As we settle into 2013, the environmental -- and social -- regulatory landscape for the electronics industry is becoming, predictably, broader and more complex. To start off, here are some of the hurdles ahead for manufacturers and suppliers:
The new EU RoHS directive (2011/65/EU), while not yet expanding the set of six restricted substances (though a consultation was briefly open -- Jan. 20 through Feb. 10, 2013 -- to initiate that process), is becoming more inclusive, bringing in categories 8 (medical devices) and 9 (monitoring and control instruments) over the next few years, and upping the ante for corporate management and validation of compliance.
The expanding candidate list of "substances of very high concern" (SVHC) from the REACH regulation hit 138 substances in December, and by the time you read this, there will be at least 13 more substances proposed. The European Commission expressed a goal of 2020 for including all SVHCs on the candidate list; this could number more than 1,000 substances.
Vietnam's RoHS regulation came into effect in December 2012; the RoHS-like provisions of India's "e-waste (Management and Handling) Rules, 2011" will come into effect on May 1, 2014.
"Large network equipment" (such as rack-mounted network switches) is in the cross-hairs of the US Energy Star development process, while enterprise "servers, data storage and ancillary equipment" are in scope of the European Commission's Energy-Related Products 2012-2014 Working Plan.
Producer responsibility regulations in the Americas continue to expand: Quebec is expanding the scope of its recycling regulation this year across more categories of electronics; and a variety of activities at the municipal, state, and country level throughout Latin America can be expected in 2013.
In addition, social regulatory compliance requirements come into full swing this year. While manufacturers already have to comply with the California Transparency in Supply Chains Act (which went into effect last year), meeting the challenges of the US Security and Exchange Commission's Conflict Minerals Rule may require manufacturers to make multiple passes through their supply chains and work closely with their suppliers to meet the intent of the "reasonable country of origin inquiry" (RCOI) process. In addition, the EU is considering whether to implement a similar type of requirement.
REACH, RoHS, and US states' requirements make 2013 an interesting year for new regulations.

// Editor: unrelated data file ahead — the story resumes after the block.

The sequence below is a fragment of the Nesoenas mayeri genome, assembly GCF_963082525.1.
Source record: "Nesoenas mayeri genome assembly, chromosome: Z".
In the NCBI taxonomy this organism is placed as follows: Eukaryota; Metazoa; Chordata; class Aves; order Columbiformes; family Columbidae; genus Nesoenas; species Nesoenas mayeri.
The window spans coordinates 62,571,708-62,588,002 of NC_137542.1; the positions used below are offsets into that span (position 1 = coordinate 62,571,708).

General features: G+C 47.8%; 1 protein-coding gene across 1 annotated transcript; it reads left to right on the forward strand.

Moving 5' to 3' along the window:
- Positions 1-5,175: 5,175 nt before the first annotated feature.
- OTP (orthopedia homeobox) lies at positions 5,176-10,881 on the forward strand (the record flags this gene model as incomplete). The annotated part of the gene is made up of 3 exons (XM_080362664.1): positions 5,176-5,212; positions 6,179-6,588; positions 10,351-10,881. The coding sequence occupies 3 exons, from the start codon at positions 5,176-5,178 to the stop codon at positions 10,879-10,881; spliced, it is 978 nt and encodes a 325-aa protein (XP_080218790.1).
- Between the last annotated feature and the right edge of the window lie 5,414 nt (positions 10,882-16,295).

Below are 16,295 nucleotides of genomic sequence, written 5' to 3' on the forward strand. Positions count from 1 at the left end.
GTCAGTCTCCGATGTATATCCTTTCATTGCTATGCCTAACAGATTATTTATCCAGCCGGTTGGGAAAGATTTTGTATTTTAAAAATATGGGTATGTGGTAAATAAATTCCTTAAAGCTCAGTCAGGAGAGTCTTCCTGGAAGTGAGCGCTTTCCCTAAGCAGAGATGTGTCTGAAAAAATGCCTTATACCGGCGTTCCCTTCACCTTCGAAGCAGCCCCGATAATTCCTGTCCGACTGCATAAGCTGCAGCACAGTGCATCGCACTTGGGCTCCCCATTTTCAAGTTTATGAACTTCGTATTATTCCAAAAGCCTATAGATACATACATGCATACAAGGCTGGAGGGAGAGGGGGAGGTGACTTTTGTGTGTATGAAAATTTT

Other regulations and demands are on the horizon as well, including the following:
California's Safer Consumer Products Regulation is expected to be finalized and come into force in the first half of this year. This may or may not have an immediate impact on the electronics industry, but it will set a standard and conceptual framework for manufacturers to identify and assess substances in products.
The product registries for IEEE- 1680.2 and IEEE-1680.3, Electronic Product Environmental Assessment Tools for Imaging Equipment and Televisions, respectively, will open this year, enabling manufacturers of these products to identify their products as complying with Bronze, Silver, or Gold levels of these sustainability leadership standards. In addition, 2013 is expected to see the start of EPEAT (electronic product environmental assessment tool) standard development processes for server-class products and a revision of IEEE-1680.1, the venerable computer/notebook/monitor standard.
UL, in conjunction with AHAM (Association of Home Appliance Manufacturers), issued UL 7001 last year, the first sustainability standard for refrigeration appliances. Look for increased environmental performance competition in this space and others as well.
In light of the expanding demands for improved environmental and social performance across a wide variety of segments of the industry, to keep up, manufacturers must take a far more active, and proactive, approach to both compliance and rule setting.
What areas should manufacturers focus on for 2013? Consider these:
Supplier requirements: Work with your supply base to define formal requirements for environmental and social responsibility criteria. While, for instance, it is still nearly impossible to create and promulgate a "preferred substances" list (although the BizNGO Working Group has produced its first guideline on the subject), manufacturers must at least compile a list of substances they do not want to see in their products (i.e., restricted), as well as those that must be disclosed. On the social side, SEC issuers and their suppliers will need to collect sourcing information on 3TG (tin, tantalum, tungsten, and gold) substances used in the products. In addition to this, define how you want your suppliers to provide you with this information. Understand that you are asking for a lot of details -- a standardized electronic format that can handle this detail such as IPC-1752A is your best bet for substance information, while the EICC/GeSI Conflict Minerals template is the standard for RCOI information.